the Netherlands Government, by M. Bulterman, B. Koopman and J. Langer, acting as Agents,

the Polish Government, by B. Majczyna, acting as Agent,

the United Kingdom Government, by J. Beeko, acting as Agent, and G. Facenna, Barrister,

the European Commission, by E. Manhaeve and G. Wilms, acting as Agents,

after hearing the Opinion of the Advocate General at the sitting on 23 October 2014,

gives the following

Judgment

1

This request for a preliminary ruling concerns the interpretation of Article 4(1)(a)(i) to (iii) of Directive 2000/60/EC of the European Parliament and of the Council of 23 October 2000 establishing a framework for Community action in the field of water policy (OJ 2000 L 327, p. 1).

2

The request has been made in proceedings between Bund für Umwelt und Naturschutz Deutschland eV (German federation for the environment and the conservation of nature) and Bundesrepublik Deutschland (the Federal Republic of Germany) concerning a scheme to deepen various parts of the river Weser in the north of Germany, intended to enable larger container vessels to call at the German ports of Bremerhaven, Brake and Bremen.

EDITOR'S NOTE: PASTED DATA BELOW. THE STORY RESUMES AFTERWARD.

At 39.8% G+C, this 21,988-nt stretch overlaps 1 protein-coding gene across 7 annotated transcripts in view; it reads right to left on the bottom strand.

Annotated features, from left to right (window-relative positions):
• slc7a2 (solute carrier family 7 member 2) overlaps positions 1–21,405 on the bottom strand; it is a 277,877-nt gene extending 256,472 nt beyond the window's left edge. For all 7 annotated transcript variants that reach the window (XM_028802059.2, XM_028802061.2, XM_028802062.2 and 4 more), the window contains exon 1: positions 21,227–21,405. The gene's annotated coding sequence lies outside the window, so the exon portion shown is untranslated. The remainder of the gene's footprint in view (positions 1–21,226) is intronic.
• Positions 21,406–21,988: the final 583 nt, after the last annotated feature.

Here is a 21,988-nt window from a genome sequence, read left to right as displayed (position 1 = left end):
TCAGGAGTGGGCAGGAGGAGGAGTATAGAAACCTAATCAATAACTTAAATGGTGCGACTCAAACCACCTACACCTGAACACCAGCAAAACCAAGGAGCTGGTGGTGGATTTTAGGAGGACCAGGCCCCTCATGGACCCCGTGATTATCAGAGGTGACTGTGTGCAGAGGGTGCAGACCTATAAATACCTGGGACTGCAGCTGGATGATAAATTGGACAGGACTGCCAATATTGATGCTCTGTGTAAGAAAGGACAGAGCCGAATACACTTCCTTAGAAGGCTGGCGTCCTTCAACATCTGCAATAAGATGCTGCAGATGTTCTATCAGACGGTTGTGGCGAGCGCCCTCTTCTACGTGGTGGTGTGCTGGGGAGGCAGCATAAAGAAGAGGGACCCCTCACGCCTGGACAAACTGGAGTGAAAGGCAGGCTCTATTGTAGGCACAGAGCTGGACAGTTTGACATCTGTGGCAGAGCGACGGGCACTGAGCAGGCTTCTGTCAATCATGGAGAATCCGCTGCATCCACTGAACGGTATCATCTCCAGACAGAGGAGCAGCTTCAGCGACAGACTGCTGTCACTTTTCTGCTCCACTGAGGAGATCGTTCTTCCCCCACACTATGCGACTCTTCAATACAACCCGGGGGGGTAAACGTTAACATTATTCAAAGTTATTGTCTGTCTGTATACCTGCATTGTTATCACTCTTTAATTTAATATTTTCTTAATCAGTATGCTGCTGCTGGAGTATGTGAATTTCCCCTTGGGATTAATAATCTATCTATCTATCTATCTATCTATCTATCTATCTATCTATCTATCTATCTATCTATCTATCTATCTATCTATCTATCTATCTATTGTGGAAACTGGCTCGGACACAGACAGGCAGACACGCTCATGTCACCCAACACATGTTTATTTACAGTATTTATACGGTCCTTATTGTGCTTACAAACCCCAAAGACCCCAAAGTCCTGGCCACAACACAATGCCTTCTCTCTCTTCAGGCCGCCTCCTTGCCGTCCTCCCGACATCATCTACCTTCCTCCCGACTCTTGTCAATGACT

Legal context

EU law

3

Recitals 16, 25 and 32 in the preamble to Directive 2000/60 state:

‘(16)

Further integration of protection and sustainable management of water into other Community policy areas such as energy, transport, agriculture, fisheries, regional policy and tourism is necessary. ...

...

(25)

Common definitions of the status of water in terms of quality and, where relevant for the purpose of the environmental protection, quantity should be established. Environmental objectives should be set to ensure that good status of surface water and groundwater is achieved throughout the Community and that deterioration in the status of waters is prevented at Community level.

(32)

There may be grounds for exemptions from the requirement to prevent further deterioration or to achieve good status under specific conditions, if the failure is the result of unforeseen or exceptional circumstances, in particular floods and droughts, or, for reasons of overriding public interest, of new modifications to the physical characteristics of a surface water body or alterations to the level of bodies of groundwater, provided that all practicable steps are taken to mitigate the adverse impact on the status of the body of water.’

4

Article 1 of Directive 2000/60, headed ‘Purpose’, provides:

‘The purpose of this Directive is to establish a framework for the protection of inland surface waters, transitional waters, coastal waters and groundwater which:

(a)